The Iowa City school district is teaming up with national and local organizations to expand its arts education for elementary and junior high school students.
The district announced Tuesday that it has been selected to join the John F. Kennedy Center for the Performing Arts’ Any Given Child program.
“It is great to be in a community that values a robust arts education to all students,” Barbara Shepherd, director of national partnerships for the Kennedy Center, said at a news conference.
The goal is to provide equitable education in music, drama, dance and the visual arts to all students in kindergarten through eighth grade.
Superintendent Stephen Murley said in a news release that students would develop creativity and critical thinking skills as well as becoming lifelong participants in the arts.
“We are excited for this opportunity to create a more comprehensive and balanced arts education program for all Iowa City students,” he said.
The school district joins about a dozen others across the nation as a member of the Any Given Child program.
The Kennedy Center for the Performing Arts is a Washington, D.C.-based organization. It’s Any Given Child program is designed to assist communities in developing a plan for expanded arts education and to provide equal access to all students, according to the center’s website.
It focuses on grades K-8, it says, because high schools usually offer arts as elective classes and generating interest in younger students will lead them to maintain interest in the arts into high school.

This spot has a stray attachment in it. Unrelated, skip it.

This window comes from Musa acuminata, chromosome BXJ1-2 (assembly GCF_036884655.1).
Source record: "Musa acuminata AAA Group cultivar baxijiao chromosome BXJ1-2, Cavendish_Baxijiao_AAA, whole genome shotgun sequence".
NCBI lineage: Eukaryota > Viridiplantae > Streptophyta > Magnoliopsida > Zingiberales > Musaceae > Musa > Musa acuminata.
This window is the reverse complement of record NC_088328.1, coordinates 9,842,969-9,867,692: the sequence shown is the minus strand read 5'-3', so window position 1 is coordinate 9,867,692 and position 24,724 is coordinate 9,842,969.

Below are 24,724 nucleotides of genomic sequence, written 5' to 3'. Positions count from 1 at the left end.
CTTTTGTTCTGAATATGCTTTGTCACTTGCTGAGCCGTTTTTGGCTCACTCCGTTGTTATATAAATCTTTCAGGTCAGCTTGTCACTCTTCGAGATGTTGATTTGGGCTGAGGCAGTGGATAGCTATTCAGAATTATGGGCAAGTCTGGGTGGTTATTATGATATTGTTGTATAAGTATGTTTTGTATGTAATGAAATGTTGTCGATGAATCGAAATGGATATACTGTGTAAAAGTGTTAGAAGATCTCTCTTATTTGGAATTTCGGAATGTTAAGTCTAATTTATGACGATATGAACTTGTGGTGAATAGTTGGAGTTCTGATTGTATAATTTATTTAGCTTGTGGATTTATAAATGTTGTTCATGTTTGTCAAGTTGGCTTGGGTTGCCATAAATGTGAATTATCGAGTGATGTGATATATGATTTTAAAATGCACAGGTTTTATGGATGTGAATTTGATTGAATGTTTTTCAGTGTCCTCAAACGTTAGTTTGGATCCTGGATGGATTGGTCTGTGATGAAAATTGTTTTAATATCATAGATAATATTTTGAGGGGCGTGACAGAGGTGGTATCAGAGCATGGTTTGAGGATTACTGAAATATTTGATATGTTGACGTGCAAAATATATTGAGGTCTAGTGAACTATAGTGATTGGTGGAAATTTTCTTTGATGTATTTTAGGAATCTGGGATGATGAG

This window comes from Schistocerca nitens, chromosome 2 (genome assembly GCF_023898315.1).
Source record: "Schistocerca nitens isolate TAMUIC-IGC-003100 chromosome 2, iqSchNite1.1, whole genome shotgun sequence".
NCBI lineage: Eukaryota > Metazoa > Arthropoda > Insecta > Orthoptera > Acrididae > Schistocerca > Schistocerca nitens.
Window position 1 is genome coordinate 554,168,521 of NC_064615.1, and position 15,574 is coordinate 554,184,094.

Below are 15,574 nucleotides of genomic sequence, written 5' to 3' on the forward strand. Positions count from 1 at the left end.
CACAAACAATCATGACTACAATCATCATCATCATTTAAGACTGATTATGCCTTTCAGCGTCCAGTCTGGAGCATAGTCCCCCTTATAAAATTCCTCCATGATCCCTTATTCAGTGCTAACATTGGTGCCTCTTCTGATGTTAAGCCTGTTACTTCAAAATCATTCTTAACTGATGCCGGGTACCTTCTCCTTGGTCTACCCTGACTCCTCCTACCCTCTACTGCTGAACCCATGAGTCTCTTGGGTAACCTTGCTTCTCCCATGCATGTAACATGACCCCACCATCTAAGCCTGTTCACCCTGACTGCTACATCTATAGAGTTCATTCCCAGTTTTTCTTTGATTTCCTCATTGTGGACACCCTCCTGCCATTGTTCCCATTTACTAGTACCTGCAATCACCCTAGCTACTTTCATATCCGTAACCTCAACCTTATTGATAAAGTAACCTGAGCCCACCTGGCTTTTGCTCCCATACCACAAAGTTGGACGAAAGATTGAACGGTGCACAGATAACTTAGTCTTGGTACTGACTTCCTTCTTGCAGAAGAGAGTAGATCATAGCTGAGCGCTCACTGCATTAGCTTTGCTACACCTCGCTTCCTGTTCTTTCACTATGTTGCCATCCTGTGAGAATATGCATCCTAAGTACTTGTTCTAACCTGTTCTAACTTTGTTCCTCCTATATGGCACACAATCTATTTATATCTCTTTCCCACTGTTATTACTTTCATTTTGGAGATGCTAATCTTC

For the past year, a committee of local people met and, with the Kennedy Center’s guidance, audited arts offerings and found they were not equal from school to school or in every discipline, according to the news release.
Grades K-2 and 7-8 were found to be lacking in resources, and there is a need for more opportunities in dance and theater, district spokeswoman Kate Moreland said.
Any Given Child is not an expansion of course offerings but more like integrating the arts into the system and providing greater exposure, she said.
For example, fourth-graders currently attend a symphony production. There may be opportunities to do activities like that in other disciplines, Moreland said.
Another idea is incorporating dance in physical education classes.
Community resources are to be part of the effort.
The participation of the University of Iowa’s Hancher Auditorium helped the Iowa City school district get selected for the program.
“This is such a positive thing for our city,” said Chuck Swanson, Hancher’s executive director. “I’m so excited to be including so many areas of our fabulous community.”
The Kennedy Center will provide ongoing oversight and support, but not financial assistance, Moreland said. A coordinator is to be hired to guide the effort locally, but Moreland said it is not known if that person will be a district employee and who will cover the salary.
The Iowa City Community School District Foundation is accepting donations for the program. The district’s action plan says the goal is to raise $25,000 over two years.
The Gazette’s Mark Carlson contributed to this report.